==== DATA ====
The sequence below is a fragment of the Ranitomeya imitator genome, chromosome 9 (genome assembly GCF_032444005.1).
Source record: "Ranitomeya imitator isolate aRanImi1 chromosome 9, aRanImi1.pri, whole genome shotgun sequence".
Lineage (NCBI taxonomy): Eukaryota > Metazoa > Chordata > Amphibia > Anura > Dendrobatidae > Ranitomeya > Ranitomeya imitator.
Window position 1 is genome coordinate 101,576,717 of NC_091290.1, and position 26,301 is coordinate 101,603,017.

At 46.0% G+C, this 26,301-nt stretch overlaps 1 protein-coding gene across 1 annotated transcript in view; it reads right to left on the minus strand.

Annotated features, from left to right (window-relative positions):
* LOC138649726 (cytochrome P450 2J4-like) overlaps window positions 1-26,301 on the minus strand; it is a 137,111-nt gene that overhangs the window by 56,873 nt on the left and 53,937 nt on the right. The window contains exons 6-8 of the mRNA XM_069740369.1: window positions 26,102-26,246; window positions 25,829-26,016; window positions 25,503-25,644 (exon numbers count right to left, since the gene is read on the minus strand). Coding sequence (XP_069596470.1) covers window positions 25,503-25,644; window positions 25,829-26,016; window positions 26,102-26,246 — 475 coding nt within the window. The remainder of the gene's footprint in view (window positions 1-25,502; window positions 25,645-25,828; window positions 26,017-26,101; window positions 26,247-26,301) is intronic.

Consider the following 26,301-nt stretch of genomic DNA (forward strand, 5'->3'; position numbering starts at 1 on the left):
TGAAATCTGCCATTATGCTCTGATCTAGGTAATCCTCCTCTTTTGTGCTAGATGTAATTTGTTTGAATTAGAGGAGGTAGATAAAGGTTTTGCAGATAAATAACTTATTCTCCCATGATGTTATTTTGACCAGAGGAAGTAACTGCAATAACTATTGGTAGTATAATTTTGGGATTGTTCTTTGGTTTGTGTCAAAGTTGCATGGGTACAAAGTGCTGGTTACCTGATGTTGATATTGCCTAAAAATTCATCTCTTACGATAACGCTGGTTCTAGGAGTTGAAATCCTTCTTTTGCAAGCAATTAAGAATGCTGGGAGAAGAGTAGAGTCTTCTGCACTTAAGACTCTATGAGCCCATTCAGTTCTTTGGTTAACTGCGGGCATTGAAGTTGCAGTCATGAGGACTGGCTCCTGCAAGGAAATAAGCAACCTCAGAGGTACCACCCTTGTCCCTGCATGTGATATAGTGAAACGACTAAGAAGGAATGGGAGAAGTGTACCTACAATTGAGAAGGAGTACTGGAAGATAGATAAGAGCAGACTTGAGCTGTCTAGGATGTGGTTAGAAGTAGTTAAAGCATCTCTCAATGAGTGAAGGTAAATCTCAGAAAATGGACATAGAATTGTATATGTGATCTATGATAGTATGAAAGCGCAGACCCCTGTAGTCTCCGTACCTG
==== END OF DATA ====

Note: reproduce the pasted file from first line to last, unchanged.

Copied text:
The sequence below is a fragment of the Ranitomeya imitator genome, chromosome 9 (genome assembly GCF_032444005.1).
Source record: "Ranitomeya imitator isolate aRanImi1 chromosome 9, aRanImi1.pri, whole genome shotgun sequence".
Lineage (NCBI taxonomy): Eukaryota > Metazoa > Chordata > Amphibia > Anura > Dendrobatidae > Ranitomeya > Ranitomeya imitator.
Window position 1 is genome coordinate 101,576,717 of NC_091290.1, and position 26,301 is coordinate 101,603,017.

At 46.0% G+C, this 26,301-nt stretch overlaps 1 protein-coding gene across 1 annotated transcript in view; it reads right to left on the minus strand.

Annotated features, from left to right (window-relative positions):
* LOC138649726 (cytochrome P450 2J4-like) overlaps window positions 1-26,301 on the minus strand; it is a 137,111-nt gene that overhangs the window by 56,873 nt on the left and 53,937 nt on the right. The window contains exons 6-8 of the mRNA XM_069740369.1: window positions 26,102-26,246; window positions 25,829-26,016; window positions 25,503-25,644 (exon numbers count right to left, since the gene is read on the minus strand). Coding sequence (XP_069596470.1) covers window positions 25,503-25,644; window positions 25,829-26,016; window positions 26,102-26,246 — 475 coding nt within the window. The remainder of the gene's footprint in view (window positions 1-25,502; window positions 25,645-25,828; window positions 26,017-26,101; window positions 26,247-26,301) is intronic.

Consider the following 26,301-nt stretch of genomic DNA (forward strand, 5'->3'; position numbering starts at 1 on the left):
TGAAATCTGCCATTATGCTCTGATCTAGGTAATCCTCCTCTTTTGTGCTAGATGTAATTTGTTTGAATTAGAGGAGGTAGATAAAGGTTTTGCAGATAAATAACTTATTCTCCCATGATGTTATTTTGACCAGAGGAAGTAACTGCAATAACTATTGGTAGTATAATTTTGGGATTGTTCTTTGGTTTGTGTCAAAGTTGCATGGGTACAAAGTGCTGGTTACCTGATGTTGATATTGCCTAAAAATTCATCTCTTACGATAACGCTGGTTCTAGGAGTTGAAATCCTTCTTTTGCAAGCAATTAAGAATGCTGGGAGAAGAGTAGAGTCTTCTGCACTTAAGACTCTATGAGCCCATTCAGTTCTTTGGTTAACTGCGGGCATTGAAGTTGCAGTCATGAGGACTGGCTCCTGCAAGGAAATAAGCAACCTCAGAGGTACCACCCTTGTCCCTGCATGTGATATAGTGAAACGACTAAGAAGGAATGGGAGAAGTGTACCTACAATTGAGAAGGAGTACTGGAAGATAGATAAGAGCAGACTTGAGCTGTCTAGGATGTGGTTAGAAGTAGTTAAAGCATCTCTCAATGAGTGAAGGTAAATCTCAGAAAATGGACATAGAATTGTATATGTGATCTATGATAGTATGAAAGCGCAGACCCCTGTAGTCTCCGTACCTG